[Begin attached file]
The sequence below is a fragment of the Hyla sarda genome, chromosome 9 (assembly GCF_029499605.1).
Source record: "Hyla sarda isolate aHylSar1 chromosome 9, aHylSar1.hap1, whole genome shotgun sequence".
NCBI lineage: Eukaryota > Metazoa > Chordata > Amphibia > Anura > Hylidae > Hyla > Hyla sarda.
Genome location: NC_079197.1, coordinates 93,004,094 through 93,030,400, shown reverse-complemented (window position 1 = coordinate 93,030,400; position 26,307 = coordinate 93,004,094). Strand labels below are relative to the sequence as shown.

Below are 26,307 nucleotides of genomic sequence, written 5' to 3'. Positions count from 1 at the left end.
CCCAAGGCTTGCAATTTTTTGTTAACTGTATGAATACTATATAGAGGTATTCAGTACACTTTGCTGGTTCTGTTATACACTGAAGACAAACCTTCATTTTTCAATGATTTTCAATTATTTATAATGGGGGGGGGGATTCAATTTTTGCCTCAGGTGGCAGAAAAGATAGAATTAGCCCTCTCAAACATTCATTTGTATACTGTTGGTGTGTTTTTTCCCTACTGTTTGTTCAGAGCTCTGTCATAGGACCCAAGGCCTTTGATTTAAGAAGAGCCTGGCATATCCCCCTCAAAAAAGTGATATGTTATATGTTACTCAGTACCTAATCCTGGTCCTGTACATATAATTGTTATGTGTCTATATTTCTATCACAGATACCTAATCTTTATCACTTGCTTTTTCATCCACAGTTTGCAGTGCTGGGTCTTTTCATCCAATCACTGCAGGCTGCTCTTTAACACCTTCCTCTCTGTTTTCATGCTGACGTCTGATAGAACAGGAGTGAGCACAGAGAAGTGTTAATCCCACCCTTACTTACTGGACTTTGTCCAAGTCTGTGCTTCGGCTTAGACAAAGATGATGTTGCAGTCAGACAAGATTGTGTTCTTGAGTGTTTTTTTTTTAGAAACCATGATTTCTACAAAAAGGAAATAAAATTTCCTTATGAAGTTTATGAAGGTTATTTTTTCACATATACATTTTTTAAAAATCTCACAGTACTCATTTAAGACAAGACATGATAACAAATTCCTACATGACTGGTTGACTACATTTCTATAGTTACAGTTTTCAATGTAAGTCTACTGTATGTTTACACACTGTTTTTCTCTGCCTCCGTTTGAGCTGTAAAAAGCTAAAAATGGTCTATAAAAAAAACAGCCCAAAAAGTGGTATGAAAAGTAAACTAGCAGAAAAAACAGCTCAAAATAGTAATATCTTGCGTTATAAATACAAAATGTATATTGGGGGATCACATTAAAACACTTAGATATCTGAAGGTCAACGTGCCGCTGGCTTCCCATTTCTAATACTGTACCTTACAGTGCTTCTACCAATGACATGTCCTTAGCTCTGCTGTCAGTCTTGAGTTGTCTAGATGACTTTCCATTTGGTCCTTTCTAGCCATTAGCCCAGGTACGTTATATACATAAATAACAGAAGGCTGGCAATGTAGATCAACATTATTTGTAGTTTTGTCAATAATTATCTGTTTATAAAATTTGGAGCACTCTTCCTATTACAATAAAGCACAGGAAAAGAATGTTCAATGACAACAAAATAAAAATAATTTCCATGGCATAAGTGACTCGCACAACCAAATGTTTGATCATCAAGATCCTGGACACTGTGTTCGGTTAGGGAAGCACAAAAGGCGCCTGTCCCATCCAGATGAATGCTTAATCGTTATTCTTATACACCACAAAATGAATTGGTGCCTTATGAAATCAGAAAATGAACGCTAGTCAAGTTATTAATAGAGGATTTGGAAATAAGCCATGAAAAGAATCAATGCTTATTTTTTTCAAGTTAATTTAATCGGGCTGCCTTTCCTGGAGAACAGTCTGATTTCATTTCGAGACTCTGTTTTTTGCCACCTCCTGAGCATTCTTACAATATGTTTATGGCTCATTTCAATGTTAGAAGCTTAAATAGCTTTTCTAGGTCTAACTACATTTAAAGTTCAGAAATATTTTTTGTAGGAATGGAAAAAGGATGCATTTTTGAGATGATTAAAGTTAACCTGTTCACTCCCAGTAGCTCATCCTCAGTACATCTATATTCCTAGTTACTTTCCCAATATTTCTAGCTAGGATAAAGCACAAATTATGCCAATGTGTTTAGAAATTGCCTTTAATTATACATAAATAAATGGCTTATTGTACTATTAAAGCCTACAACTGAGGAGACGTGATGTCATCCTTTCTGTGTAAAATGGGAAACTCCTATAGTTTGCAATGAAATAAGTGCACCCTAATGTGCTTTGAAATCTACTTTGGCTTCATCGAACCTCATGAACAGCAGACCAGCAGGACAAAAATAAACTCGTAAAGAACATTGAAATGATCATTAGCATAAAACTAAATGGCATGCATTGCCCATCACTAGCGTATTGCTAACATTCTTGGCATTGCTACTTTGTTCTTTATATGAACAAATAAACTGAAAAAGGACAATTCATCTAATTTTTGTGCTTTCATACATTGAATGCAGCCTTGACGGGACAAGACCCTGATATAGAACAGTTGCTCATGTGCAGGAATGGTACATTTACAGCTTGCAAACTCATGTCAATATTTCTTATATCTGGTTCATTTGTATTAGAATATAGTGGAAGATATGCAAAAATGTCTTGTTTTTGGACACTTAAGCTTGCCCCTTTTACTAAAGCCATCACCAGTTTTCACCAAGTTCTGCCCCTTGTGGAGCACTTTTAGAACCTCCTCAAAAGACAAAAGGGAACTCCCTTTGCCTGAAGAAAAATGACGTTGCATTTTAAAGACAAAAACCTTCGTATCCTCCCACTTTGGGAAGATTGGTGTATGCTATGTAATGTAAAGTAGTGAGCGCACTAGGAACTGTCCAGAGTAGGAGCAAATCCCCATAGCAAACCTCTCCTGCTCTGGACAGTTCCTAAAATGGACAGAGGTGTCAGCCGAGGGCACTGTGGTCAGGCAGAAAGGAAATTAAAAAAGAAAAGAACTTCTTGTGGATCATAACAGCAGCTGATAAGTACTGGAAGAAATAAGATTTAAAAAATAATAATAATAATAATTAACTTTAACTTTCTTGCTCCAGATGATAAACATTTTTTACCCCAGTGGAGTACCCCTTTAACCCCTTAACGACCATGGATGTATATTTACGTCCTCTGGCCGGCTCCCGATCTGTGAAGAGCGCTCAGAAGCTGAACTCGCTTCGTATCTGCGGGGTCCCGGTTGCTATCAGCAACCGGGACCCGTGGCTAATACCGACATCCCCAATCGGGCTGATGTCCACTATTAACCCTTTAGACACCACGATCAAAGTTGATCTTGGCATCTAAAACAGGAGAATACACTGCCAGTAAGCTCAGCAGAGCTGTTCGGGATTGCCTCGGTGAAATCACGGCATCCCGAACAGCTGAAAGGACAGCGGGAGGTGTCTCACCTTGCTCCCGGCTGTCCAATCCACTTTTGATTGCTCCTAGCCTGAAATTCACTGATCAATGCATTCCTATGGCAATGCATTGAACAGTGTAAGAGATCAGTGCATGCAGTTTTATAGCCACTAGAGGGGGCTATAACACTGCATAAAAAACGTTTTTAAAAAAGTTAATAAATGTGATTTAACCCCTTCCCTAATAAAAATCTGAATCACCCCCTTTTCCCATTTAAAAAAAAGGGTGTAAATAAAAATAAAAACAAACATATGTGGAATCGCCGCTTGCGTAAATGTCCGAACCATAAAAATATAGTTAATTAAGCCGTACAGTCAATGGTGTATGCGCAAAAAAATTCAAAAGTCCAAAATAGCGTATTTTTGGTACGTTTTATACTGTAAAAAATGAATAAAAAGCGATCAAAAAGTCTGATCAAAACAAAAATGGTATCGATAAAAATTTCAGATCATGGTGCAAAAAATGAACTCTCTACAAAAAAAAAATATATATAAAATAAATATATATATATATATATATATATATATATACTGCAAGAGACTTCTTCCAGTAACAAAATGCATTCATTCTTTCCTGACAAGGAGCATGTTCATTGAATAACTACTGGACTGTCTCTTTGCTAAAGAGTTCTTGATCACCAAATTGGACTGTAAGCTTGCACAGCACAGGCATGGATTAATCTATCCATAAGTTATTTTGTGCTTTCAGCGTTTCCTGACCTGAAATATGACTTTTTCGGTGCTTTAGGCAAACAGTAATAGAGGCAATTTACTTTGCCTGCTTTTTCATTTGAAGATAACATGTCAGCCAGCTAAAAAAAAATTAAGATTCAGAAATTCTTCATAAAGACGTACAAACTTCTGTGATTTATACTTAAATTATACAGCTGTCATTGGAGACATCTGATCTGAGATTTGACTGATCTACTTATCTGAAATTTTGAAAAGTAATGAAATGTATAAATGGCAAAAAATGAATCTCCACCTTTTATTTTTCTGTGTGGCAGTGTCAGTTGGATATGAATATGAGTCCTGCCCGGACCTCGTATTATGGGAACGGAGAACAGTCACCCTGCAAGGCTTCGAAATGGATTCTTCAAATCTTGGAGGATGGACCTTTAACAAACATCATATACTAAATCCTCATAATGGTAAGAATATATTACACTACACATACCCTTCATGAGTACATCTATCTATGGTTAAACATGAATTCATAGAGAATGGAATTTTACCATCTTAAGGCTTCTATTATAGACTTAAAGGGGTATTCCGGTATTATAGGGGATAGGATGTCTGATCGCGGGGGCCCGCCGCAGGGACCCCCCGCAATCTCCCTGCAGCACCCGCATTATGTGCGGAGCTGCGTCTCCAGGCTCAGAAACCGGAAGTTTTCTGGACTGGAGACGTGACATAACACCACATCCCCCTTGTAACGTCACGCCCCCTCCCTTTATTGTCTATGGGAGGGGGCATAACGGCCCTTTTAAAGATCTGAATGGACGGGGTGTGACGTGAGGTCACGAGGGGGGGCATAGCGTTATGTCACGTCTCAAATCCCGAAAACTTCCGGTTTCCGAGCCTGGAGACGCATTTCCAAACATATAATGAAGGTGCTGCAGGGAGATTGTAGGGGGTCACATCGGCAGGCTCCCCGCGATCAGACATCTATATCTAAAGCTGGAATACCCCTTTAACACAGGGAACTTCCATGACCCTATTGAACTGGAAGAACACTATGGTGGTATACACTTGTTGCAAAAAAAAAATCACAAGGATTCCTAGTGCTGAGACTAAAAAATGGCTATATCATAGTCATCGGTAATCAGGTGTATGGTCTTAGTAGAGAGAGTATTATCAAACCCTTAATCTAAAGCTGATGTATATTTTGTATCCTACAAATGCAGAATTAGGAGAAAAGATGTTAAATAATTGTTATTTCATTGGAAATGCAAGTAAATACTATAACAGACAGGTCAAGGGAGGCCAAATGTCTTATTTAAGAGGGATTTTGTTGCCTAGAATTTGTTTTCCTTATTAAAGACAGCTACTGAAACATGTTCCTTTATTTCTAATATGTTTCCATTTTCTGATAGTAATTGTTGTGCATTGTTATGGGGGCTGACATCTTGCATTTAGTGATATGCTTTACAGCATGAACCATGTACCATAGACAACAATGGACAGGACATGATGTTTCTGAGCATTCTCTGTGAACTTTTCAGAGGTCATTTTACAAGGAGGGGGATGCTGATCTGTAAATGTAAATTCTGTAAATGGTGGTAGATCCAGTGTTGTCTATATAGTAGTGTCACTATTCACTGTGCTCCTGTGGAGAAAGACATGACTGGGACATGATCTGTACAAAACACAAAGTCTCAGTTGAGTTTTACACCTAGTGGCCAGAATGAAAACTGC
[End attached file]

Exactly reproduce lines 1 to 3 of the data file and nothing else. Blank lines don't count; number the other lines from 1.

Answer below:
The sequence below is a fragment of the Hyla sarda genome, chromosome 9 (assembly GCF_029499605.1).
Source record: "Hyla sarda isolate aHylSar1 chromosome 9, aHylSar1.hap1, whole genome shotgun sequence".
NCBI lineage: Eukaryota > Metazoa > Chordata > Amphibia > Anura > Hylidae > Hyla > Hyla sarda.